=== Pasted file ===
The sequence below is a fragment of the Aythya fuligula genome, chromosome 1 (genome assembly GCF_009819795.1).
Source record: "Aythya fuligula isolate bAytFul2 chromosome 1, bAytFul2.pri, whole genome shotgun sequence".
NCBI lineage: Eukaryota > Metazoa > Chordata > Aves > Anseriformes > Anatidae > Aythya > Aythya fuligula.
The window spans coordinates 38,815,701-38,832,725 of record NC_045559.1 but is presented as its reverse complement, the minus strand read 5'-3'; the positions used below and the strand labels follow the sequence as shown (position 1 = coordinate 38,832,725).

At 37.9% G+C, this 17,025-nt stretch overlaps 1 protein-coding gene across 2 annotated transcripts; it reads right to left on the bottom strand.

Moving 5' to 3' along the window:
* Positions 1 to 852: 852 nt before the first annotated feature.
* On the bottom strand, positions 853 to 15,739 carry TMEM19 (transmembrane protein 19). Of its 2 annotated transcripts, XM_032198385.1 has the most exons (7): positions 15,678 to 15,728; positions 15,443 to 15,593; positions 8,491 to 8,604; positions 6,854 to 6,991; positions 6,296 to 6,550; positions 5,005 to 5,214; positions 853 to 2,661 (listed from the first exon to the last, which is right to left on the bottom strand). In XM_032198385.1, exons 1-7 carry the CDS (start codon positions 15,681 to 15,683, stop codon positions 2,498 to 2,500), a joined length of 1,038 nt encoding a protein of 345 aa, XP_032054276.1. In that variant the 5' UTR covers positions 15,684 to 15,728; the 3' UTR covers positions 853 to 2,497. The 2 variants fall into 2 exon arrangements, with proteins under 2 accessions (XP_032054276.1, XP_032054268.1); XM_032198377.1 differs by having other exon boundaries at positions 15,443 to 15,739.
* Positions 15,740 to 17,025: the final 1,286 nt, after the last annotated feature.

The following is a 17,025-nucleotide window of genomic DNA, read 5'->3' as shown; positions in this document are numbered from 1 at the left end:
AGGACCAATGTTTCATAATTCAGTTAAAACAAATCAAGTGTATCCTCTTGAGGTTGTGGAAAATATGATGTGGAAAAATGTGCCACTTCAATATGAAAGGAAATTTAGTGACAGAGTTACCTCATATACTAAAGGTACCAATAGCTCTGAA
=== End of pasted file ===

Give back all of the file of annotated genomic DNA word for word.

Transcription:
The sequence below is a fragment of the Aythya fuligula genome, chromosome 1 (genome assembly GCF_009819795.1).
Source record: "Aythya fuligula isolate bAytFul2 chromosome 1, bAytFul2.pri, whole genome shotgun sequence".
NCBI lineage: Eukaryota > Metazoa > Chordata > Aves > Anseriformes > Anatidae > Aythya > Aythya fuligula.
The window spans coordinates 38,815,701-38,832,725 of record NC_045559.1 but is presented as its reverse complement, the minus strand read 5'-3'; the positions used below and the strand labels follow the sequence as shown (position 1 = coordinate 38,832,725).

At 37.9% G+C, this 17,025-nt stretch overlaps 1 protein-coding gene across 2 annotated transcripts; it reads right to left on the bottom strand.

Moving 5' to 3' along the window:
* Positions 1 to 852: 852 nt before the first annotated feature.
* On the bottom strand, positions 853 to 15,739 carry TMEM19 (transmembrane protein 19). Of its 2 annotated transcripts, XM_032198385.1 has the most exons (7): positions 15,678 to 15,728; positions 15,443 to 15,593; positions 8,491 to 8,604; positions 6,854 to 6,991; positions 6,296 to 6,550; positions 5,005 to 5,214; positions 853 to 2,661 (listed from the first exon to the last, which is right to left on the bottom strand). In XM_032198385.1, exons 1-7 carry the CDS (start codon positions 15,681 to 15,683, stop codon positions 2,498 to 2,500), a joined length of 1,038 nt encoding a protein of 345 aa, XP_032054276.1. In that variant the 5' UTR covers positions 15,684 to 15,728; the 3' UTR covers positions 853 to 2,497. The 2 variants fall into 2 exon arrangements, with proteins under 2 accessions (XP_032054276.1, XP_032054268.1); XM_032198377.1 differs by having other exon boundaries at positions 15,443 to 15,739.
* Positions 15,740 to 17,025: the final 1,286 nt, after the last annotated feature.

The following is a 17,025-nucleotide window of genomic DNA, read 5'->3' as shown; positions in this document are numbered from 1 at the left end:
AGGACCAATGTTTCATAATTCAGTTAAAACAAATCAAGTGTATCCTCTTGAGGTTGTGGAAAATATGATGTGGAAAAATGTGCCACTTCAATATGAAAGGAAATTTAGTGACAGAGTTACCTCATATACTAAAGGTACCAATAGCTCTGAA